Paul L. Maier, Professor of ancient history at Western Michigan University, observes: 'If all the evidence is weighed carefully and fairly, it is indeed justifiable, according to the cannons of historical research, to conclude that the sepulchre of Joseph of Arimathea, in which Jesus was buried, was actually empty (Jesus was resurrected) on the morning of the first Easter. And no thread of evidence has yet been discovered in literary sources, epigraphy, or archaeology that would disprove this statement.'
The empty tomb is a silent testimony to the resurrection of Jesus Christ, that has never been refuted to this day.
One man who was highly skilled at dealing with evidence was Dr. Simon Greenleaf. He was the famous Royal Professor of Law at Harvard University and succeeded Justice Joseph Story at the Dane Professor of Law in the same university. The rise of Harvard school of Law to its eminent position among the legal schools of the United States is to be ascribed to the efforts of these two men. Greenleaf produced his famous three-volume, A treatise on the Law of Evidence, which still is considered one the greatest single authorities on this subject in the entire literature of legal procedure.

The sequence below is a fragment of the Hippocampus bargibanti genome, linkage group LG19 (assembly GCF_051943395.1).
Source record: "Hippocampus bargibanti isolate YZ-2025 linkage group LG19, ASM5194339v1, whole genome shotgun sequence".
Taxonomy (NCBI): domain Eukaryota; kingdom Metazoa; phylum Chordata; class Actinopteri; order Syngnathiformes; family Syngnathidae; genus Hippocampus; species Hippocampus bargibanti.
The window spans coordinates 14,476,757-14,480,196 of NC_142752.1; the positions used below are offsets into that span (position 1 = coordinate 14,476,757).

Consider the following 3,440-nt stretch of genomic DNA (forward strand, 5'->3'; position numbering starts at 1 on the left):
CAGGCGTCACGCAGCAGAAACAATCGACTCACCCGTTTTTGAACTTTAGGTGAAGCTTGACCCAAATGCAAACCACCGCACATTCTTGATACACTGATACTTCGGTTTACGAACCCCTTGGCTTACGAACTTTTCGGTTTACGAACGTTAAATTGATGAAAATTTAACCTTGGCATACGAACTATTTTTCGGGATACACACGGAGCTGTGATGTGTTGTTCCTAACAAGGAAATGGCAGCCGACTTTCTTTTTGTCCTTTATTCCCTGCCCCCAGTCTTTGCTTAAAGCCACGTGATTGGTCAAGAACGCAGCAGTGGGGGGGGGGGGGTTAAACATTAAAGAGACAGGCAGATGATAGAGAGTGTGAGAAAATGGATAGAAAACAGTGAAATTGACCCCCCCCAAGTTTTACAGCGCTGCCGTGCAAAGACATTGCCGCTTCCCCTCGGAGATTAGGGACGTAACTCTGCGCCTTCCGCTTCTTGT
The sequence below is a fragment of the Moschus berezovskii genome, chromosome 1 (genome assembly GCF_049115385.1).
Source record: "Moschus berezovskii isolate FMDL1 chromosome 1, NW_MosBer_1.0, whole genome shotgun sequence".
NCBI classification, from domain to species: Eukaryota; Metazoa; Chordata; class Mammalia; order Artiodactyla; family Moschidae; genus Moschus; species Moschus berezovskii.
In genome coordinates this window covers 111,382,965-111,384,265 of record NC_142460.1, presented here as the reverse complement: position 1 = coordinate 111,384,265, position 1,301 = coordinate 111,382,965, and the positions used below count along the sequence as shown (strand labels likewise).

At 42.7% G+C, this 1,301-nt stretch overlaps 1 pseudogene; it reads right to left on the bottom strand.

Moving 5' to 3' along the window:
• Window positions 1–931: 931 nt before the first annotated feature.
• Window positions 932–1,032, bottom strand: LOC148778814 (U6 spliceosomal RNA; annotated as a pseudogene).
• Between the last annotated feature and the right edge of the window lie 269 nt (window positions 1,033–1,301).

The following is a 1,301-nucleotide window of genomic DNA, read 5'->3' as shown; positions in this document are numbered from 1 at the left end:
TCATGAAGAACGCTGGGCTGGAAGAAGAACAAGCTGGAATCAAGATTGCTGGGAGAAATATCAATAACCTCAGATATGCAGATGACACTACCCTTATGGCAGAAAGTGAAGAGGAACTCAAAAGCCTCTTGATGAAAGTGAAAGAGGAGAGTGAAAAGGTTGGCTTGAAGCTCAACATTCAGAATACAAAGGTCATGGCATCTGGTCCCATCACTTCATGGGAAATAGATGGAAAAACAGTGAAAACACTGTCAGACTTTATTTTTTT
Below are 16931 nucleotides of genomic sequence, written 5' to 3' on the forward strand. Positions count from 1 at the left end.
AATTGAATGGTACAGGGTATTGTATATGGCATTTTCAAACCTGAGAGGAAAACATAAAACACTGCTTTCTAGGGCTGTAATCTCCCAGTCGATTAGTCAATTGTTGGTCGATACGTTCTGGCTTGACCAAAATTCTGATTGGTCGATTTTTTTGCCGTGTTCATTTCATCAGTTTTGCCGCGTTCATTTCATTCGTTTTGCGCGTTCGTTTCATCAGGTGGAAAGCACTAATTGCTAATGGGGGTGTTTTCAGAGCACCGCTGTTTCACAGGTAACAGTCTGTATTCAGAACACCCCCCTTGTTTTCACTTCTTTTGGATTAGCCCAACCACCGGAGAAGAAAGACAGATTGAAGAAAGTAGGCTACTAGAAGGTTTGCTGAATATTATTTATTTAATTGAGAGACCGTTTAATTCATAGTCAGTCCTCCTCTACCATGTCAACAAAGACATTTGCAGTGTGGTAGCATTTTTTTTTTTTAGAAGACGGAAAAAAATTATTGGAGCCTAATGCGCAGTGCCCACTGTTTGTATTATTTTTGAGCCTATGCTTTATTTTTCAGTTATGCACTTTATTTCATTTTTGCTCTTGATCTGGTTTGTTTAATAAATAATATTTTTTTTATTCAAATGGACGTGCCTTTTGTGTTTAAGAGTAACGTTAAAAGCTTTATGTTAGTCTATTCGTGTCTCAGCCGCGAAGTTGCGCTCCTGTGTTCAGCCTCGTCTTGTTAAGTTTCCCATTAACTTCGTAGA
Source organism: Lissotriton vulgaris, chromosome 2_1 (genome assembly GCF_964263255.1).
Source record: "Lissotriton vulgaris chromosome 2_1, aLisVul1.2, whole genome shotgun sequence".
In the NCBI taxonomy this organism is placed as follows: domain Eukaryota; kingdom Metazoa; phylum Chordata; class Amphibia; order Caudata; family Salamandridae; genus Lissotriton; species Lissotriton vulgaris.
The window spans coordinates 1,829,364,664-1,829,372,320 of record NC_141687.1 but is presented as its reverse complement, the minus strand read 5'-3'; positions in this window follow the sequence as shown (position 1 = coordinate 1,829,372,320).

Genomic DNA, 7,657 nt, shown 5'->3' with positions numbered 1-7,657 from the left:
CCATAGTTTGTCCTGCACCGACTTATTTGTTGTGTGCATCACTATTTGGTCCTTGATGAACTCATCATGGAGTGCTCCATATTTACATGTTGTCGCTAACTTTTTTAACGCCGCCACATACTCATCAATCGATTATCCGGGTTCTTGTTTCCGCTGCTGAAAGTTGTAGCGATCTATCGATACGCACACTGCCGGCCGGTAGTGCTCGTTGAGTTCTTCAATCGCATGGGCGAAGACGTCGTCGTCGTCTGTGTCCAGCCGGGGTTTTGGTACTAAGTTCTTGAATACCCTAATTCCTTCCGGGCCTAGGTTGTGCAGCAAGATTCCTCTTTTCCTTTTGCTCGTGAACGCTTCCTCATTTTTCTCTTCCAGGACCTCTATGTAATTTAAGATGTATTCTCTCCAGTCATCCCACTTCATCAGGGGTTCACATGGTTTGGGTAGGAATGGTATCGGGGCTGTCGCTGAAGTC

Greenleaf examined the value of the historical evidence for the resurrection of Jesus Christ to ascertain the truth. He applied the principles contained in his three-volume treatise on evidence. His findings were recorded in his book, An examination of the Testimony of the Four Evangelists by the Rules of Evidence Administered in the courts of Justice.
Greenleaf came to the conclusion that according to the laws of legal evidence used in courts of law, there is more evidence for the historical fact of the resurrection of Jesus Christ than for just about any other event in history.